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1,100 journalists murdered over a decade – UN

This handout picture provided by United Nations shows Secretary General Antonio Guterres addressing a press conference closing peace talks in the Swiss resort of Crans-Montana on July 7, 2017.<br />Marathon talks aimed at ending Cyprus’s drawn-out conflict sputtered out early Friday without a deal, despite valiant efforts from the UN chief to jumpstart the process.<br />Cyprus is one of the world’s longest-running political crises and the UN-backed talks that began in the Swiss Alpine resort of Crans-Montana on June 28 had been billed as the best chance to end the island’s 40-year division. / AFP PHOTO / United Nations / STR / RESTRICTED TO EDITORIAL USE – MANDATORY CREDIT “AFP PHOTO / United Nations” – NO MARKETING NO ADVERTISING CAMPAIGNS – DISTRIBUTED AS A SERVICE TO CLIENTS – NO ARCHIVES

The United Nations Secretary-General António Guterres said at least 88 journalists have been killed In 2018.

Guterres stated this in a video message titled the killing of journalists “outrageous” to mark the annual November 2 ‘International Day to End Impunity for Crimes Against Journalists’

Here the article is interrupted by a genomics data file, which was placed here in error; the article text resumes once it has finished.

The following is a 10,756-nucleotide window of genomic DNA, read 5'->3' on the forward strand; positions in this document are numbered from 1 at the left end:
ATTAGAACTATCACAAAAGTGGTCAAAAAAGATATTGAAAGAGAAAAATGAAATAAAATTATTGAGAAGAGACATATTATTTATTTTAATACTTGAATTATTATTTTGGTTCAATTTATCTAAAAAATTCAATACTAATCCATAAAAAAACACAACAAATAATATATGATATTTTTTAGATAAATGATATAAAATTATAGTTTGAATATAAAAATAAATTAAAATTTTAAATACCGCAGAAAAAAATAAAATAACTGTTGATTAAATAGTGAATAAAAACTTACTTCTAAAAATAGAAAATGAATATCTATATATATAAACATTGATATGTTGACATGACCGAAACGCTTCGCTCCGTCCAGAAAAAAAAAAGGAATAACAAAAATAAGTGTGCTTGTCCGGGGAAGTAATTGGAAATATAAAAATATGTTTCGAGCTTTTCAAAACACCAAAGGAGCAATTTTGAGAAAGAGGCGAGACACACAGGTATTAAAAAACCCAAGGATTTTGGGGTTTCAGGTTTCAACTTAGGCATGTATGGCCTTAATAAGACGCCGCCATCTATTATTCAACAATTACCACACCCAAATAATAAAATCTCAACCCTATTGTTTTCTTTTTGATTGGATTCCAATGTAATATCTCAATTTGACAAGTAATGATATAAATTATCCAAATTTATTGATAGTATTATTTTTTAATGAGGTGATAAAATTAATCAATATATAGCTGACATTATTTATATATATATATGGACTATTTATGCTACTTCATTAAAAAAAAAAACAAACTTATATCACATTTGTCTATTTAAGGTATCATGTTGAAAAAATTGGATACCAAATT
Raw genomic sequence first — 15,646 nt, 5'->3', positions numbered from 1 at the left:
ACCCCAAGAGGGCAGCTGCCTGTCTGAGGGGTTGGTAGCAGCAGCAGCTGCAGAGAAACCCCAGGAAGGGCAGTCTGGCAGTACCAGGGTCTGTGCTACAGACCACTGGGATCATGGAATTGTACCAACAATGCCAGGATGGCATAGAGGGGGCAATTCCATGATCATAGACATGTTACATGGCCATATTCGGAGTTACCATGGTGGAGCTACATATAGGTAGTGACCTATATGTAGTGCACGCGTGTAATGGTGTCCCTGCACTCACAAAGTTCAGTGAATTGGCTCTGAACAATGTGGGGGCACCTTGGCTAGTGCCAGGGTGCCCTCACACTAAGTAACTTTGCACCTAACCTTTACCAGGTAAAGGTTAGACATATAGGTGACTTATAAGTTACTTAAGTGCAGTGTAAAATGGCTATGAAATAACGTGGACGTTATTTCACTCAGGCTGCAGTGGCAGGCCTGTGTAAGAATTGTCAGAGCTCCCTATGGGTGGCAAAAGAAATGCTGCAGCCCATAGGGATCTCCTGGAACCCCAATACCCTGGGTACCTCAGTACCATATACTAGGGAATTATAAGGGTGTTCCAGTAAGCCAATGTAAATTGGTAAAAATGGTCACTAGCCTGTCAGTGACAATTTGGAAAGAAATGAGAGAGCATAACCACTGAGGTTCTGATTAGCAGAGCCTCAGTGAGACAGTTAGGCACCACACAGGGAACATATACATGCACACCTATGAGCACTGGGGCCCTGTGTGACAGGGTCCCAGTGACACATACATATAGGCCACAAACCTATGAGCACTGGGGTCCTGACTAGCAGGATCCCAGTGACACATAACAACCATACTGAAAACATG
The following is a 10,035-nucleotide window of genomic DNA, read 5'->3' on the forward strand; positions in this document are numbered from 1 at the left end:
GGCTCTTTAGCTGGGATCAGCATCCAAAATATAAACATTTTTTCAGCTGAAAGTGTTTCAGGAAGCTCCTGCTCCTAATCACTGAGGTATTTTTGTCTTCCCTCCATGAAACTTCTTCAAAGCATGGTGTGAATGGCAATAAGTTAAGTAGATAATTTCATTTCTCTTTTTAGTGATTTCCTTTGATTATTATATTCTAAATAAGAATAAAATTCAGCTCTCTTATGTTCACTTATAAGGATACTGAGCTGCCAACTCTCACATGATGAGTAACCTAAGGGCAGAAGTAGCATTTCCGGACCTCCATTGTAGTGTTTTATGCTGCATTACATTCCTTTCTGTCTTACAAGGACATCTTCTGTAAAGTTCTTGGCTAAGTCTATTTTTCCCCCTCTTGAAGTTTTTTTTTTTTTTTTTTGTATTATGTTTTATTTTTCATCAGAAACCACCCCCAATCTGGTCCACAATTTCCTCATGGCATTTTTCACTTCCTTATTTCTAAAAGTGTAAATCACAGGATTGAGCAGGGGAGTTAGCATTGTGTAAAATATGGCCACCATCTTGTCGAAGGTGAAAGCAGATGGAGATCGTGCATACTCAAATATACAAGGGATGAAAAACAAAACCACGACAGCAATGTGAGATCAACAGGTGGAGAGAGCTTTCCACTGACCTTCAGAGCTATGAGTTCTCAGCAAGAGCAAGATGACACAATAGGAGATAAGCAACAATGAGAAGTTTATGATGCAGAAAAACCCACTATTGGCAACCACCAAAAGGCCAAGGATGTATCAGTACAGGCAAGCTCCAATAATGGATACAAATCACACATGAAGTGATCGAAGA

“The killing of journalists around the world for doing their job is ‘outrageous’ and should not become the new normal,” Guterres said.

“In just over a decade, some 1,010 journalists have been killed for reporting the news, and in nine out of 10 cases, the perpetrators are never brought to justice,” he added.

The UN chief said many thousands more have been “attacked, harassed, detained or imprisoned on spurious charges, without due process”.

The Secretary-General paid tribute to the reporters in the field “who do their jobs every day despite intimidation and threats.”

He, however, called on the international community “to protect journalists and create the conditions they need to do their work.”

To mark the International Day, the UN Educational, Scientific and Cultural Organisation (UNESCO) is launching an initiative to fuel awareness on the issue of journalists killed on the job.

Called ‘Truth Never Dies’, it encourages people to share stories by and about fallen journalists to keep their legacies alive and to push for investigations into their deaths to be continued.

“The truth never dies. And neither must our commitment to the fundamental right to freedom of expression,” the UN Chief said, highlighting that when journalists are attacked “societies as a whole pay a price”.

A study on global trends in media published by UNESCO in 2017 highlighted that impunity for crimes against journalists remained the norm, and trends in kidnappings, disappearances and torture had shown substantial increases since 2012.

The UN Human Rights Council adopted a resolution in September, calling on the international community to promote strategies that protect journalists and bring perpetrators of violence against the media to justice.

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